Senate panel considers ban on COVID-19 vaccine for children

Kelley Potenza of Concord speaks at a public hearing Thursday in support of legislation to outlaw a COVID-19 vaccine mandate in public school and child care settings.

CONCORD — An anticipated overflow crowd of anti-COVID vaccine mandate activists did not materialize at the State House on Thursday, but those who did were passionate in their backing of a bill that would ban any requirement that children in schools and child care facilities get the shot.

About 20 people turned out to support the bill, SB 288.

Kelley Potenza of Concord, one of the organizers of anti-vaccine mandate protests over the past year, warned Republicans on the Senate Health and Human Services Committee that they better support the bill.

“This is an experimental injection. This is not a vaccine; this is gene therapy,” Potenza said.

“Kids are not lab rats. You three Republicans, you had better vote correct. We know how (Democratic State Sen. Tom) Sherman is going to vote. You have all taken an oath.”

Gov. Chris Sununu has said all school districts need to fashion their own vaccine policies for students and staff and he would oppose a statewide COVID-19 vaccine mandate for all children.

Meanwhile, state Rep. William Marsh, D-Wolfeboro, a retired ophthalmologist, has proposed a competing bill that would include the COVID-19 vaccine in the state’s regimen for all schoolchildren (HB 1633).

Currently, parents can seek a medical or religious exemption from vaccines for their children.

Many who spoke at the Senate committee hearing in cavernous Representatives Hall claimed that the rising number of children coming down with COVID-19 included those over 5 who were vaccinated.

Christine Vigneault of Concord said she recently took her children out of public schools and enrolled them in private religious schools because of fewer restrictions, like mask requirements.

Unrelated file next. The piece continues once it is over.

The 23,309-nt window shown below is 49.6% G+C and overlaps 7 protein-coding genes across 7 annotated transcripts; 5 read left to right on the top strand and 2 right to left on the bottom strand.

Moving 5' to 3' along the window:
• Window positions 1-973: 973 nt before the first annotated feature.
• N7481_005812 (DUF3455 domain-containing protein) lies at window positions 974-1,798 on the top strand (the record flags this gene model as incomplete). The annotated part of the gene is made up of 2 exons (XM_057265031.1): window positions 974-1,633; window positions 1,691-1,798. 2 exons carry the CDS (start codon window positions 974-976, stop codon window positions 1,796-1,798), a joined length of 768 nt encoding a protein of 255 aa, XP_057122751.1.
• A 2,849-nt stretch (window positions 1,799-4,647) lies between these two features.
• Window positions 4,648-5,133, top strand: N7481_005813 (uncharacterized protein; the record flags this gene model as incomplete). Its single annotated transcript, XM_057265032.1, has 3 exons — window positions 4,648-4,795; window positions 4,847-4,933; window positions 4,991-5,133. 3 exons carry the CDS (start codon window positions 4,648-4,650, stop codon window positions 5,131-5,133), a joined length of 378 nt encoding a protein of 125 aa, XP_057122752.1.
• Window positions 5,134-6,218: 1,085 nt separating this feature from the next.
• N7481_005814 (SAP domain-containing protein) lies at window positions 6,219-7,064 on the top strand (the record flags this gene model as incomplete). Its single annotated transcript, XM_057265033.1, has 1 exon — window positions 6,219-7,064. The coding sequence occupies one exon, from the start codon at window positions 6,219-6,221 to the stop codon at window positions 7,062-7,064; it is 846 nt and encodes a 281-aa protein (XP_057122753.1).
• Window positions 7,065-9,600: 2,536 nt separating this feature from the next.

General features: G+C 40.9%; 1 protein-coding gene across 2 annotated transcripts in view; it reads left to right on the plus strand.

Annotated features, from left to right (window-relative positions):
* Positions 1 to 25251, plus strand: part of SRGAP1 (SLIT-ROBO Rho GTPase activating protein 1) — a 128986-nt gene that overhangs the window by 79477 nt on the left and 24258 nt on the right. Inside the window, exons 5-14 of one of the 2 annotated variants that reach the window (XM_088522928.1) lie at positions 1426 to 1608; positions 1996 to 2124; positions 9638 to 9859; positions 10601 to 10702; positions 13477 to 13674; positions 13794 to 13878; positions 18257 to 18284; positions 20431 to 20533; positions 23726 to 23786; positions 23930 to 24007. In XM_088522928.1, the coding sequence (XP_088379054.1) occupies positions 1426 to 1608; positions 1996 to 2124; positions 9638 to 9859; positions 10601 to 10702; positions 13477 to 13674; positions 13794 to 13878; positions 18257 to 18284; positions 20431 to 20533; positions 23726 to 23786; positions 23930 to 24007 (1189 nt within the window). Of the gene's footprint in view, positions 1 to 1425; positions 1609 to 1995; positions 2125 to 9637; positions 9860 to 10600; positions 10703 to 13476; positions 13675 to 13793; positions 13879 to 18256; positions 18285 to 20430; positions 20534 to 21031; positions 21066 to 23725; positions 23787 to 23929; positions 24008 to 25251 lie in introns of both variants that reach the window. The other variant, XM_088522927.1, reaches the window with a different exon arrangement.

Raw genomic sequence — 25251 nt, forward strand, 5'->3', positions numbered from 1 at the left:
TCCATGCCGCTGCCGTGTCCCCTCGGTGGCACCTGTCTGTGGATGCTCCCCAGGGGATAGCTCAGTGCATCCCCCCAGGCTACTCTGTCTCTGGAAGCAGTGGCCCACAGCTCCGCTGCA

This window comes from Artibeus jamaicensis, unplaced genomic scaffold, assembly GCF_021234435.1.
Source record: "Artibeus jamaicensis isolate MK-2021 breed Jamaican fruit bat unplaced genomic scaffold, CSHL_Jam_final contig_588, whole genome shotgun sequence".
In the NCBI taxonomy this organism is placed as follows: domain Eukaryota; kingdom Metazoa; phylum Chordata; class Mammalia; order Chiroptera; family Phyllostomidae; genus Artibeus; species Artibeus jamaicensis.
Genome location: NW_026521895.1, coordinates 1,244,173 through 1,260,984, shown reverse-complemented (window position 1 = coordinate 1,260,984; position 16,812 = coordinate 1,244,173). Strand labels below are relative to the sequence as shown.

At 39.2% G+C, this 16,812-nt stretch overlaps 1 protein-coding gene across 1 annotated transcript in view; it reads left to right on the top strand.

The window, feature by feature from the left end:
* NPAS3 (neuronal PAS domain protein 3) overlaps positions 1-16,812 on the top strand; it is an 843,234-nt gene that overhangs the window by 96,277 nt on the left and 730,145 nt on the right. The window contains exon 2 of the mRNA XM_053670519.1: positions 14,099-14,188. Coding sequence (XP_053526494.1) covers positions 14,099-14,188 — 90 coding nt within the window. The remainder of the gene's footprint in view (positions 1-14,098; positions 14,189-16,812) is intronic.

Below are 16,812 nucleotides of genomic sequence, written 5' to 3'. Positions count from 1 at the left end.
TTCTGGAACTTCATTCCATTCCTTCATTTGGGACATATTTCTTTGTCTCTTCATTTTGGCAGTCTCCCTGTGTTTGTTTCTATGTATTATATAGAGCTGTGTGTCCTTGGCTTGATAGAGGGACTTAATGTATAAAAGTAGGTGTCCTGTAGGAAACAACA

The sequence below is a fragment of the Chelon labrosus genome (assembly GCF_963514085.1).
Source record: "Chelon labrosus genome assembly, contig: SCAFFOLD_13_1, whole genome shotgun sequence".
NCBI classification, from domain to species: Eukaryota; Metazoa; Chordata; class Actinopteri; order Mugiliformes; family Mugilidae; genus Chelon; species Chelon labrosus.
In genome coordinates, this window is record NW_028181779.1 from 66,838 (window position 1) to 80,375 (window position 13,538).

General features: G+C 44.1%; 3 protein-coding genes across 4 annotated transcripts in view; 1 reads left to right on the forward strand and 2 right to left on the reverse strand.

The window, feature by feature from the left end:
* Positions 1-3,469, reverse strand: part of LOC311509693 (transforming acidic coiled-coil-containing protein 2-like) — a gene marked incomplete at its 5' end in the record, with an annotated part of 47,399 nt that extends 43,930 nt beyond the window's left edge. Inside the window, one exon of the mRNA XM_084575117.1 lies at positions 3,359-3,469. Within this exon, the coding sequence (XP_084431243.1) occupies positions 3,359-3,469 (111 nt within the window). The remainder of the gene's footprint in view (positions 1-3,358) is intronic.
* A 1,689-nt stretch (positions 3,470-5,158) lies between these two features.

“I don’t understand how we can be sitting here talking about a requirement that doesn’t even stop transmission,” Vigneault said.

Sen. Kevin Avard, R-Nashua, said he proposed the bill because, unlike other school-mandated vaccines, there hasn’t been enough time to determine the long-term side effects of COVID-19 shots.

“This isn’t right. It’s draconian, and it is serious,” Avard said of a vaccine mandate.

“For the state to say you must inoculate your children with a vaccine that hasn’t had 5-, 10- or 15-year studies as to the outcome of what could be the side effects is dangerous and unacceptable.”

The New Hampshire Hospital Association, New Hampshire Medical Society and New Futures, a health care advocacy group, all opposed the bill.

“This unnecessarily limits and damages the child care market in New Hampshire,” said Kate Frye with New Futures.

But Priscilla Morrill of Peterborough cited recent data that showed that fewer than 50% of those hospitalized with COVID-19 were unvaccinated.

Plenty of passion,, few turn out over banning COVID-19 vaccine mandate for children

State Sen. Kevin Avard, R-Nashua, right, speaks in support of his bill to prevent the state from ever requiring students and day care children to have to be vaccinated for COVID-19.

“These figures demonstrate that getting this experimental medical procedure does not protect you from hospitalization,” Morrill said.

According to the latest New Hampshire Hospital Association report on Wednesday, 46.5% of hospitalized patients were unvaccinated.

But the same analysis noted that the vaccination status of another 18% of patients was unknown.

Almost 23% were fully vaccinated, and 13% were partially vaccinated.

Paula Minnehan, executive vice president with the hospital association, said the overwhelming number of patients in intensive care units with COVID were not vaccinated.

The committee also took testimony on legislation (SB 319) to require all state-regulated health insurance companies to offer some wellness incentive for members who have been vaccinated.

Sen. Cindy Rosenwald, D-Nashua, said she wanted to create the wellness program and leave it to insurers to set the financial bonuses they wish to offer.

“This simple policy has the potential to provide tremendous cost savings to our hospitals and insurers while enhancing our state’s public health efforts,” Rosenwald said.

Vaccine mandate opponents at the hearing referred to Rosenwald’s bill as a “bribe.”